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Ratings & Reviews

A Place at the Table

(2012)

Rated PG for thematic elements and brief mild language.

PG In Theaters 03/1/2013 , 84min.
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Viewer Score
90%
Viewer score based on 2 ratings
68%
Critic score based on 18 reviews

Your Reviews

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March 02, 2013
laurasweet2006
Do you like great characters and great story-telling, along with beautiful cinematography and a gorgeous soundtrack? Then go see \"A Place at the Table.\" This is a riveting and important documentary that shows that we all pay a huge social cost by having so many underfed and undernourished citizens.
March 01, 2013
uup116
Where is the documentary on MANDATORY BIRTH CONTROL or VOLUNTARY STERILIZATION? This would fix 90% of the countries issues.

Critic Reviews powered by Metacritic ™

Time Out New York
As an info dump, Table is admirably efficient, addressing everything from obesity to the limits of charity. As a film, it’s less compelling, with only one subject — Philadelphia single mom Barbie Izquierdo — getting enough screen time to put a human face on the crisis. Full Review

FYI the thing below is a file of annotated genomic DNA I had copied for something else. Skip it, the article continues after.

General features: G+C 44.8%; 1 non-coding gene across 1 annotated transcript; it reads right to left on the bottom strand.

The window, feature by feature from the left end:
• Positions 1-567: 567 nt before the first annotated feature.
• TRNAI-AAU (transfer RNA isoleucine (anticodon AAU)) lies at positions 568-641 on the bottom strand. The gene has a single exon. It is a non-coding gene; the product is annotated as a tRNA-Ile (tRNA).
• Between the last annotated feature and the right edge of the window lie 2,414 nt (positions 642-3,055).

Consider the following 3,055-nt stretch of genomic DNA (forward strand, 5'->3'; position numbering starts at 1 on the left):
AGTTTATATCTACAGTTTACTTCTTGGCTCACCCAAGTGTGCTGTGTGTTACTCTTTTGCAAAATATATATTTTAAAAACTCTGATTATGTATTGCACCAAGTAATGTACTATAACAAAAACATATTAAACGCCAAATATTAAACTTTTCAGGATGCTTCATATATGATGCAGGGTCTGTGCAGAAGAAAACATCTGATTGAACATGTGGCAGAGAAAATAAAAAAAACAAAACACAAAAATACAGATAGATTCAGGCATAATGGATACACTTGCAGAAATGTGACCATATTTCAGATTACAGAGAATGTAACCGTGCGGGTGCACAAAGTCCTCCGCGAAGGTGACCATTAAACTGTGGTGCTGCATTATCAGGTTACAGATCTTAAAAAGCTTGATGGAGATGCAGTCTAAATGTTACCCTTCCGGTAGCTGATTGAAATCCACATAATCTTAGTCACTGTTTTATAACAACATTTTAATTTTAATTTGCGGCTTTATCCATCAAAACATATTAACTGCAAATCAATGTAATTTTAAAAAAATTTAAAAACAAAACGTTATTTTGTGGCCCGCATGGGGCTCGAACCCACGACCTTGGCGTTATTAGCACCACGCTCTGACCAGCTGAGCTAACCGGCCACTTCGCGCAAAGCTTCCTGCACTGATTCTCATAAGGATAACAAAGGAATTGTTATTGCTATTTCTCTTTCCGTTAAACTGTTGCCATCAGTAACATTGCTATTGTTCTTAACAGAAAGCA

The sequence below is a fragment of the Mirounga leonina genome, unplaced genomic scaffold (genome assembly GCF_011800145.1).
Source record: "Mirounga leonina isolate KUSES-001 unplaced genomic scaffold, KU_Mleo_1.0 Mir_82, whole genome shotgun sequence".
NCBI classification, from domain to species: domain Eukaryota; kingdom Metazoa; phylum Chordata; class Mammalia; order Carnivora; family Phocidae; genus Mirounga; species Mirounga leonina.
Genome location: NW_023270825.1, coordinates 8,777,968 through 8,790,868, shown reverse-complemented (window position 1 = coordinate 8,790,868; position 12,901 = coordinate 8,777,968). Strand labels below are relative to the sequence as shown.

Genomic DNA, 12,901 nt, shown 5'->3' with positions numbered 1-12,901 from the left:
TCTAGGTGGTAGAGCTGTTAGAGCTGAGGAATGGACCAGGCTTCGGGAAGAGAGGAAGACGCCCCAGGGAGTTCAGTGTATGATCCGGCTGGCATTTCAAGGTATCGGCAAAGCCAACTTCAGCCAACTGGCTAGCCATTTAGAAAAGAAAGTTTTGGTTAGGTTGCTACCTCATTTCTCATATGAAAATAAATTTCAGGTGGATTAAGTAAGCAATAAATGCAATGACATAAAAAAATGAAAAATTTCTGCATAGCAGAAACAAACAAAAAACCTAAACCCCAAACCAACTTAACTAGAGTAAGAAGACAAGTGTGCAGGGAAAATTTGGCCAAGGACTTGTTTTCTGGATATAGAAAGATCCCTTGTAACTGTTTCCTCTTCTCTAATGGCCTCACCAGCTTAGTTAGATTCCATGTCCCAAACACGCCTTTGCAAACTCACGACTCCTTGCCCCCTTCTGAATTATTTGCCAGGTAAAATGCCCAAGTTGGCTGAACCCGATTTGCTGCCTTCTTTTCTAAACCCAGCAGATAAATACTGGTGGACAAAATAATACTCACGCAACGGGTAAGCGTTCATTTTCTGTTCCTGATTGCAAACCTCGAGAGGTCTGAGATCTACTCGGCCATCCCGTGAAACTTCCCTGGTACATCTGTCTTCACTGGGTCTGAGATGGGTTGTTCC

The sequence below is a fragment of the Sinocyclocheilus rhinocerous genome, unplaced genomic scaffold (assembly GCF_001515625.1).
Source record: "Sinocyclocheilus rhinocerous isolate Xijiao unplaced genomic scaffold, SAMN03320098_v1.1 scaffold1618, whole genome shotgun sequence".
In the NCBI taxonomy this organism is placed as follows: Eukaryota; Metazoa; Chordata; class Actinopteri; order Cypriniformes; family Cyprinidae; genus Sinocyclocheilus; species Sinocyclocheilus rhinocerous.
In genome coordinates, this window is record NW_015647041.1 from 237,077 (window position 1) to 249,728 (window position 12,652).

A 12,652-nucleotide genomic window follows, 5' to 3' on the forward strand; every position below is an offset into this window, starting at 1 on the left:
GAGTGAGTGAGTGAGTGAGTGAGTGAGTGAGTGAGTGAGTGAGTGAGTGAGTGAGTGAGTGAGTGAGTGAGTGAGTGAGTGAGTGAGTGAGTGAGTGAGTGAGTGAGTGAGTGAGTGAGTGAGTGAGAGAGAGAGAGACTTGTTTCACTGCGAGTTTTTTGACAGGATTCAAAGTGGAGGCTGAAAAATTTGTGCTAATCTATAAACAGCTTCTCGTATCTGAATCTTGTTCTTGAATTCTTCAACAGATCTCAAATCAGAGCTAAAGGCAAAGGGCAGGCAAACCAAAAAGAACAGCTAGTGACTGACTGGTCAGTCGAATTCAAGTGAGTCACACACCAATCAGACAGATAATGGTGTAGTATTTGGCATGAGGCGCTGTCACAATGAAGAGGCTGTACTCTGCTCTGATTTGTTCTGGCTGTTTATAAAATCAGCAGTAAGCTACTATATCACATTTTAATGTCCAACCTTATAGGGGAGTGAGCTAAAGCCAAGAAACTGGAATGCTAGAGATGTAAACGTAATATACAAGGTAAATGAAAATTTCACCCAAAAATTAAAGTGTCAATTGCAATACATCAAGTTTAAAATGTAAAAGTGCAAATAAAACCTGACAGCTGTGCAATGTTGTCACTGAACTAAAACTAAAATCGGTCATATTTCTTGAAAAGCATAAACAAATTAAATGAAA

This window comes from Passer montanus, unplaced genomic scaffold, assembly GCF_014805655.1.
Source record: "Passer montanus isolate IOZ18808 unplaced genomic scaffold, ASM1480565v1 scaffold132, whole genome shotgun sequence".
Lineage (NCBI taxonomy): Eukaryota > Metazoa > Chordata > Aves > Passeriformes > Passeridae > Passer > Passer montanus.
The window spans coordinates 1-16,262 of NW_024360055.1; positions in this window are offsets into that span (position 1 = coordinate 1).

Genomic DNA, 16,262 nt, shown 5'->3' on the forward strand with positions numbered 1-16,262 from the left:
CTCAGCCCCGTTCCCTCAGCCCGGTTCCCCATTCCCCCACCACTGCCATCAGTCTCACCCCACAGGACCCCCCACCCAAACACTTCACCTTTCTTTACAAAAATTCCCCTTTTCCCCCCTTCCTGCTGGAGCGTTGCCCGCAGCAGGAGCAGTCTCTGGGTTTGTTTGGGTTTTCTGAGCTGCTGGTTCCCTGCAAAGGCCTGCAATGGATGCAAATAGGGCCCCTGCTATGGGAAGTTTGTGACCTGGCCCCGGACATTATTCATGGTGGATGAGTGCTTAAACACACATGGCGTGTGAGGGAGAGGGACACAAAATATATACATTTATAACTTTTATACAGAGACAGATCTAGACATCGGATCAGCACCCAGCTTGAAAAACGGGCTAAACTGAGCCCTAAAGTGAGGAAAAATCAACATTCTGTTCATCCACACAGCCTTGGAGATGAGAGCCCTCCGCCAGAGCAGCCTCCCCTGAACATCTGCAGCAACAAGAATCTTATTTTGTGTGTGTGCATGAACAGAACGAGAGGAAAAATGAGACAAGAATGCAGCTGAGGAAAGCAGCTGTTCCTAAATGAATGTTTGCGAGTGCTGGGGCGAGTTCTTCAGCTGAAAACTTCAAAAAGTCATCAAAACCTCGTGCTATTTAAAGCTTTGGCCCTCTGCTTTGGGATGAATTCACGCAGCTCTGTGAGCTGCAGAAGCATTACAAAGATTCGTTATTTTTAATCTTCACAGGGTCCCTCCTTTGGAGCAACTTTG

Gary Goldstein
Los Angeles Times
The filmmakers vividly illustrate the power and depth of the long-spiraling problem of "food insecurity" by immersing us in the hardscrabble lives of a cross section of our nation's poor. Full Review
Joe Morgenstern
Wall Street Journal
In addition to the dismaying facts and figures is a fuller sense of what hunger can look like, and feel like, among the millions of Americans classified as "food-insecure" — those who may not know, for themselves or their children, where the next meal will come from. Full Review
Joe Neumaier
New York Daily News
As important and eye-opening a documentary as you’ll see this year, A Place at the Table makes it impossible to think of hunger as merely another symptom of a shredded social safety net. Full Review
Marjorie Baumgarten
Austin Chronicle
Few are willing to publicly confess their hunger or undernourishment or place it on display. And the problem is kept hidden as long as charitable food banks and soup kitchens continue to disguise the depth of the hunger. A Place at the Table confronts the issue head-on and offers some solutions. Full Review

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